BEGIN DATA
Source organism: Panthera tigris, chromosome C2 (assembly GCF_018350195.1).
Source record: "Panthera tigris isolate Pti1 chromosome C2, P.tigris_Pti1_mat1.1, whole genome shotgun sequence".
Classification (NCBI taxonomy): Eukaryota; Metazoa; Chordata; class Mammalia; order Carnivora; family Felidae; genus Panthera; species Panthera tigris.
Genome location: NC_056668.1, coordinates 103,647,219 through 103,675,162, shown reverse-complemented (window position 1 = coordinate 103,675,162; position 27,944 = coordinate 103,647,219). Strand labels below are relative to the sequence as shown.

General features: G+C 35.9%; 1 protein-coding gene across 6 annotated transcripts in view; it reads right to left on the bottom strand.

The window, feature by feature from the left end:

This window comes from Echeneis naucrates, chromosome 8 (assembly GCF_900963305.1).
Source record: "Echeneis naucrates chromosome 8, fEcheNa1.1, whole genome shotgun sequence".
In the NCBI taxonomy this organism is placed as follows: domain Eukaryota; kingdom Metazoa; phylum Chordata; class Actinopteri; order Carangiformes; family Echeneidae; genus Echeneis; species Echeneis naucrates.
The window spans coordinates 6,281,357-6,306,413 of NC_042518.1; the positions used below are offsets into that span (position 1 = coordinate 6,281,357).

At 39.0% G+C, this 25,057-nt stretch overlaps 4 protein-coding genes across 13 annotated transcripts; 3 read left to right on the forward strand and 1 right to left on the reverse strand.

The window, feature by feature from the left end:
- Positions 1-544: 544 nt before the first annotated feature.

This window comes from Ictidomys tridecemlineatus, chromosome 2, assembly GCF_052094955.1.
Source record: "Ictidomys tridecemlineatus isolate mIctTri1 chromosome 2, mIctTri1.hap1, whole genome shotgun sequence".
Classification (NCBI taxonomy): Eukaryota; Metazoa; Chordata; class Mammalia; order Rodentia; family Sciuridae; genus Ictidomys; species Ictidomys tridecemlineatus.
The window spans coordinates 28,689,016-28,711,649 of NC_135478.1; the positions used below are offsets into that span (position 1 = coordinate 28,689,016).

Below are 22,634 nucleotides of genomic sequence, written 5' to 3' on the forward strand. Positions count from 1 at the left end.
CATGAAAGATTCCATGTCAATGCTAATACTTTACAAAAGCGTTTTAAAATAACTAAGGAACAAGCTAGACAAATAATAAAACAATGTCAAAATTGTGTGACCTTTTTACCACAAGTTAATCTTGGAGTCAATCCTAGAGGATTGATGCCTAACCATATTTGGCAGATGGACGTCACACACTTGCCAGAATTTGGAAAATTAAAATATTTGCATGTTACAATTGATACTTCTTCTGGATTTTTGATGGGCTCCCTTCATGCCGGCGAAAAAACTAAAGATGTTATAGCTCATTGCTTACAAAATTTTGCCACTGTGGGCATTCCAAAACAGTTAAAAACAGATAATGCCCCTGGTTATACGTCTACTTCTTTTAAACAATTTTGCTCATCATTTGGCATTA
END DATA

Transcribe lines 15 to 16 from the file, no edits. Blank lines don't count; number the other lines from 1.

Source record: "Ictidomys tridecemlineatus isolate mIctTri1 chromosome 2, mIctTri1.hap1, whole genome shotgun sequence".
Classification (NCBI taxonomy): Eukaryota; Metazoa; Chordata; class Mammalia; order Rodentia; family Sciuridae; genus Ictidomys; species Ictidomys tridecemlineatus.